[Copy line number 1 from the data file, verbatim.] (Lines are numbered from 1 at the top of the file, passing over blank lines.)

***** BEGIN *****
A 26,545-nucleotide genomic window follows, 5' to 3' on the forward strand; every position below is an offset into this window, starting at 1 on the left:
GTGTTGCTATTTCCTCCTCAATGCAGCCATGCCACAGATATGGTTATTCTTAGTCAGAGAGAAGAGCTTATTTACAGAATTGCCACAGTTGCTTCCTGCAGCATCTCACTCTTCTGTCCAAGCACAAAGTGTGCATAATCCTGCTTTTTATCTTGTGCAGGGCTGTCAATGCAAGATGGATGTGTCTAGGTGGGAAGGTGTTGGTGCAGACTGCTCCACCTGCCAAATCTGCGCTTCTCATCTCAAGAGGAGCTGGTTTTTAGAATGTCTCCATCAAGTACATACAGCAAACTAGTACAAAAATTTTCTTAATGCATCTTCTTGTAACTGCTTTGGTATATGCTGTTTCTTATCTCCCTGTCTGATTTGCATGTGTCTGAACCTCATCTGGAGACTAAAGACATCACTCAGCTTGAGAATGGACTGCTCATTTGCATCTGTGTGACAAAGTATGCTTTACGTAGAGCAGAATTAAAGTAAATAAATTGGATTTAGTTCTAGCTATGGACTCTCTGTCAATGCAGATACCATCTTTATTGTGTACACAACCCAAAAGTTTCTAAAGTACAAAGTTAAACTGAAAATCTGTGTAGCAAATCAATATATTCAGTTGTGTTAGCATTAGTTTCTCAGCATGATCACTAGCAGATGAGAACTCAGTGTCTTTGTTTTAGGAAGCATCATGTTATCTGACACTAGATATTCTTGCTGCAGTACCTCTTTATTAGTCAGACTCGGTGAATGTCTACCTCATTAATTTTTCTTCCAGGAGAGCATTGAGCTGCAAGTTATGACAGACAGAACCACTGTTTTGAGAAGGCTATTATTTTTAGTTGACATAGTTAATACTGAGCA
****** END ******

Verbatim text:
A 26,545-nucleotide genomic window follows, 5' to 3' on the forward strand; every position below is an offset into this window, starting at 1 on the left: